energy efficiency, sustainability, green buildings, solar, hybrid cars and alternate fuels.

"A society built on green design, sustainable energy and closed loop systems, a civilization afloat on a cloud of efficient, non-toxic, recyclable technology." ~~Alex Nikolai Steffan



Commission Chair Akinyemi, Commissioner Dozier, Rep Williams and Extension Staff 
Will Sheftall, Leon County Extension Staff
Close-up Solar Panel and mini-inverters
 Solar array at Leon County Extension Center 
All Photos by Green Tallahassee
Today's tour at the Leon County Cooperative Extension Center highlighted innovation resulting in energy savings.  A combination of solar panels, a closed loop geothermal system and monitoring by staff can result in an annual  utility usage bill of zero.  

Funded by a grant of approximately $480,000 from the Florida Energy Office from Federal Stimulus funding with match from Leon County, the Leon County Extension Center was able to design and bill a project that resulted in a net zero building.  (the solar array was approximately $300,000 of the total project cost.)

The Extension office building, which is a 50 year old structure, was an unusual candidate to be retrofitted as a net zero building; more common are projects that are new construction.  

The solar photovoltaic panel array of 253 cells, a 60 Kw system, is a fixed installation that is adjacent to the building, rather than on the building's roof.  The system was mounted on the ground as its purpose is pubic education as well as energy savings. It provides a shade canopy over a paved lot used for parking and outdoor events.  It is expected to generate over 78,000 kWh of AC electricity annually, estimated to be equal to the amount of electricity the Center would use in one year.  According to Extension Agent, Will Sheftall, who lead a group tour of the Center, "the system was sized to meet but not exceed the building's annual energy needs.  One of the project's goals was not to produce a lot of excess energy that would be sent back to the City utilities."  Currently, there is no battery storage of solar energy generated.

Staff obtain a computer read-out from each of the individual solar panels so that each panel's performance can be measured over time and so that if one panel is not working, it does not affect the entire system. Some of the panels are shaded by trees, which was intentional.  With the ability to monitor the performance of each individual panel, data can be collected about the energy generated under differing conditions including shade, time of day, time of year, weather conditions, etc. 

The read-out can be summarized to show an estimate of the carbon offset by the system.  Installed in mid-March and running as a beta project until today, data shows that the months of March, April and May resulted in more energy being generated by the solar array than was used.  With the hotter summer months, the system is not generating all of the electricity needs.  However, over an annualized period, the amount of energy generated will meet or exceed energy usage.  The system's savings estimates are based upon the City of Tallahassee Utilities' 'General Service Demand' rate for commercial customers.  Extension staff indicated that the utility bill for August was $5.00, excluding the net peak demand cost that is charged to commercial buildings.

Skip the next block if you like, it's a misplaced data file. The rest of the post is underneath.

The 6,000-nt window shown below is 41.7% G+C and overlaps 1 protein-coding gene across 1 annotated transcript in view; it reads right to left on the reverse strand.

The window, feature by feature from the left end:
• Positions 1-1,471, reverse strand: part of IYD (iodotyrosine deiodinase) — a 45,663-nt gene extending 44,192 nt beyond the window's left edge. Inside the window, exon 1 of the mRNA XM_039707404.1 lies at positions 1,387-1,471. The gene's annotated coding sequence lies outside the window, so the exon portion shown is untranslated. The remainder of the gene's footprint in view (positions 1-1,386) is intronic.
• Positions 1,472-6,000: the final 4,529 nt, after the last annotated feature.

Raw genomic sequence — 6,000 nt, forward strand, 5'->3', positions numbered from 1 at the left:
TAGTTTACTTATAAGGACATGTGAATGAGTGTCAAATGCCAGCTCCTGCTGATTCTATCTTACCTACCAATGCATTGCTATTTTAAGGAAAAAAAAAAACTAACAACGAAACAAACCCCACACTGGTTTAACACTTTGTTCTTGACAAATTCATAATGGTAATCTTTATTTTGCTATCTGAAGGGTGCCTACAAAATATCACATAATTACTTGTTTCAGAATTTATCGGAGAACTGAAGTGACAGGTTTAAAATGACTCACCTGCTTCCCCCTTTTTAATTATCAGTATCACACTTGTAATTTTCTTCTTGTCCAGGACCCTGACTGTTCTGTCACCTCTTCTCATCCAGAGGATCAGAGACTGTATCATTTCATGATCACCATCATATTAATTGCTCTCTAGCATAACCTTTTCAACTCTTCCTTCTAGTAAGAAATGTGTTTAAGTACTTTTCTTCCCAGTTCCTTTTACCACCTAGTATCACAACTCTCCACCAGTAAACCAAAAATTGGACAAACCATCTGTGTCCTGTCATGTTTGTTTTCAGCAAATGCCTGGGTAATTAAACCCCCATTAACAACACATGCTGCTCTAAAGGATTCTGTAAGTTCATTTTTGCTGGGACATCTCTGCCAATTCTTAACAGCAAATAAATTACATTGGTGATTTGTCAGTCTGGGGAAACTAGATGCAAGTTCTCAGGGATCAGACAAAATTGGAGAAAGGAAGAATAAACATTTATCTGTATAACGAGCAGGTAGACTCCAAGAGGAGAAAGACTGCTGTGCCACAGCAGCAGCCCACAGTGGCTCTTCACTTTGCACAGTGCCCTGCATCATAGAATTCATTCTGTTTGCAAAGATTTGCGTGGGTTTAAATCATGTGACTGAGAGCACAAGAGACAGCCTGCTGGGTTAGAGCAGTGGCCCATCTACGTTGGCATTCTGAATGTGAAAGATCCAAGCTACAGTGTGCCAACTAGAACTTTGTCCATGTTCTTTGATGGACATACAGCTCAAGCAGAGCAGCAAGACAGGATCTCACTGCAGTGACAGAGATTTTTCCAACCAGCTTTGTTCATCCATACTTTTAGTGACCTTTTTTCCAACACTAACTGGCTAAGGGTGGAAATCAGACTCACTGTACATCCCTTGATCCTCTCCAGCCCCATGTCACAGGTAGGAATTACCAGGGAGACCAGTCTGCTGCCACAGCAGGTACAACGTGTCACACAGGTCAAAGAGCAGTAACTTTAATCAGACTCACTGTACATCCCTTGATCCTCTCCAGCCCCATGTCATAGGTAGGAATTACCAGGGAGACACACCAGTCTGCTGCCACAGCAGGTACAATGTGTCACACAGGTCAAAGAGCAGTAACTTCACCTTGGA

Each solar panel contains its own inverter (pictured above) that converts DC power into AC, making the system more efficient as it sends usable AC current directly into the building.  

The closed loop geo-thermal system has reduced the cost of cooling and heating the building by 40% and is integrated with an energy recovery hot water heater. The system transfers water from underground where the temperature is between 68 and 70 degrees year round.  When the system is cooling, warmer water is circulated away from the building, transferring the heat into the earth into the well field at the back of the Extension property.  When the system is heating, cooler water is circulated away from the building and absorbs heat from the ground before being recirculated back into the building.  (A second heat exchange takes place in the building's mechanical room.)  In addition, the building's conventional electric water heater was modified to recover the geothermal waste heat.  

The project was a finalist in the 2012 Sustainable Florida Best Practice Awards in a field of nearly 90 nominations.  

The Leon County Extension Center, located at 615 Paul Russell Road in Tallahassee, is an education facility and is open to the public for tours, educational classes and technical assistance.

Leon County has committed to completing energy efficient projects including the new Eastside Branch Library which is a LEED certified energy efficient building.  



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